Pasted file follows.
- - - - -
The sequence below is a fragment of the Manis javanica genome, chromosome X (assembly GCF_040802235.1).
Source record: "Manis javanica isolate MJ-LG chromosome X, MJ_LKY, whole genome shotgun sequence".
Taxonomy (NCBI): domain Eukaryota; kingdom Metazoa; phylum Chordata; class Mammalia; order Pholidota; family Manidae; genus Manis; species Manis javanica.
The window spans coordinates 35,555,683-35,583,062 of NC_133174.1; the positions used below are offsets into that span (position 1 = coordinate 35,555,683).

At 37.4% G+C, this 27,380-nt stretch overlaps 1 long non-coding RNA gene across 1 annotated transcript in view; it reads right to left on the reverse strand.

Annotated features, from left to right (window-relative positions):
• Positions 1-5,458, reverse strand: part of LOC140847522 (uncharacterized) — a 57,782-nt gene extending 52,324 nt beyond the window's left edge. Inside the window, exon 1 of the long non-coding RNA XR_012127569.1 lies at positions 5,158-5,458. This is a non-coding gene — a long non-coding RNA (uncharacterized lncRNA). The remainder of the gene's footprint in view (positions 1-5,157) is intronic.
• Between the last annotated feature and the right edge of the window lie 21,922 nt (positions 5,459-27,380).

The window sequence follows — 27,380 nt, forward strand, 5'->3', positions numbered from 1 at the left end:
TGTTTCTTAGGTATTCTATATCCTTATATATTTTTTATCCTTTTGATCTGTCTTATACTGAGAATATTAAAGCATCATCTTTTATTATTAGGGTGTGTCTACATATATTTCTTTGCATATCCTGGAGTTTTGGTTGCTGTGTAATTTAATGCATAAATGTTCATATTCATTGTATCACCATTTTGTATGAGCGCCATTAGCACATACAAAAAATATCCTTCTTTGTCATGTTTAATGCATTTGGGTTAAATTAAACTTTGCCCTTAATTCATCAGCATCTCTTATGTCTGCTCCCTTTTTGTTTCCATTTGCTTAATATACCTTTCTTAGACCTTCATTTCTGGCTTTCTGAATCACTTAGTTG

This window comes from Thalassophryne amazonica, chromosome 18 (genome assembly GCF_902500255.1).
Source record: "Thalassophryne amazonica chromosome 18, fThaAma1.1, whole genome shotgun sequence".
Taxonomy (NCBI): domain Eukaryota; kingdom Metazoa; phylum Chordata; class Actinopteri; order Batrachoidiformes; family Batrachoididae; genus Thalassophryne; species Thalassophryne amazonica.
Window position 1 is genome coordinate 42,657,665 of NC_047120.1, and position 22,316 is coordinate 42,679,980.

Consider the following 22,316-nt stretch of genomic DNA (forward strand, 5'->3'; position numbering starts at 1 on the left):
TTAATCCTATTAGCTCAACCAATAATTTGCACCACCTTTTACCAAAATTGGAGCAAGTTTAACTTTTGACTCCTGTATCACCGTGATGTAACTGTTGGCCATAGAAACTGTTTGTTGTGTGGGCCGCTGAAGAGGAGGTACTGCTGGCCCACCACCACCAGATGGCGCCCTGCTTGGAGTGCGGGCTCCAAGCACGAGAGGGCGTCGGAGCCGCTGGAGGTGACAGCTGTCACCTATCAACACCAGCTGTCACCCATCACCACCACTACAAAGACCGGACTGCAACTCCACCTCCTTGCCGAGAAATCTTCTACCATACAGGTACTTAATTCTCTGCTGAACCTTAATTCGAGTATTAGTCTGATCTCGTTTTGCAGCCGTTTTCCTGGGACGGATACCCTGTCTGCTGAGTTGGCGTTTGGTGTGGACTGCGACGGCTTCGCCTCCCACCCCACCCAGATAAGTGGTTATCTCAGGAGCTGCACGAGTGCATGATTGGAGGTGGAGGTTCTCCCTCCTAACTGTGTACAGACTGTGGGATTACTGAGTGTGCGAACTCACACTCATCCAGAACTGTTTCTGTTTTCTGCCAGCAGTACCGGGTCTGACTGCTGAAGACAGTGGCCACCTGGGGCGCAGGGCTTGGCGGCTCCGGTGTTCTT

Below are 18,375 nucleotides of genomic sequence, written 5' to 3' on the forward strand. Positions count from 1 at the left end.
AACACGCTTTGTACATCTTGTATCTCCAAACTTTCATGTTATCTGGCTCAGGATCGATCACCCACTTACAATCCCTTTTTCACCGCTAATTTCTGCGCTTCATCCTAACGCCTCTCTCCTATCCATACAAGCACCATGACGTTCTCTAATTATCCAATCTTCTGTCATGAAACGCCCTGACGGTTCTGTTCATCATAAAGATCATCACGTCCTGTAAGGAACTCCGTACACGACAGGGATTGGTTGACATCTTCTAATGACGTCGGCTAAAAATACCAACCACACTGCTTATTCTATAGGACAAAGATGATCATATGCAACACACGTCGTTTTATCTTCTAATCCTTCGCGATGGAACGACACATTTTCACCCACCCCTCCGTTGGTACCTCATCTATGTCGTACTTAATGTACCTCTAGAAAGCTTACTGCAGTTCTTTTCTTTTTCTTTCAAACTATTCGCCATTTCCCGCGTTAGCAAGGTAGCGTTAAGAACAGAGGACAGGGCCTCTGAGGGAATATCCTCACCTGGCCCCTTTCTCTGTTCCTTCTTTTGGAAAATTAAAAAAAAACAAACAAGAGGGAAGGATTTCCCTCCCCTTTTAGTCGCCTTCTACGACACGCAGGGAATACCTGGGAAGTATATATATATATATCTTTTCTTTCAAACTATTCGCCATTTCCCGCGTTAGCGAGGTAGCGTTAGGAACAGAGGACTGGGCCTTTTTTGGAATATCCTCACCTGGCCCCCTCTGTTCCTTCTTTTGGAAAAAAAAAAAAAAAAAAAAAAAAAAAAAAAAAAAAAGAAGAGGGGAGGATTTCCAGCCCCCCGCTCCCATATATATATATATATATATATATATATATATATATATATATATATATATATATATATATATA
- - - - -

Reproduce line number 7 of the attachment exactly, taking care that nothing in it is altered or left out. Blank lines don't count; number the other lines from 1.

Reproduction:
• Positions 1-5,458, reverse strand: part of LOC140847522 (uncharacterized) — a 57,782-nt gene extending 52,324 nt beyond the window's left edge. Inside the window, exon 1 of the long non-coding RNA XR_012127569.1 lies at positions 5,158-5,458. This is a non-coding gene — a long non-coding RNA (uncharacterized lncRNA). The remainder of the gene's footprint in view (positions 1-5,157) is intronic.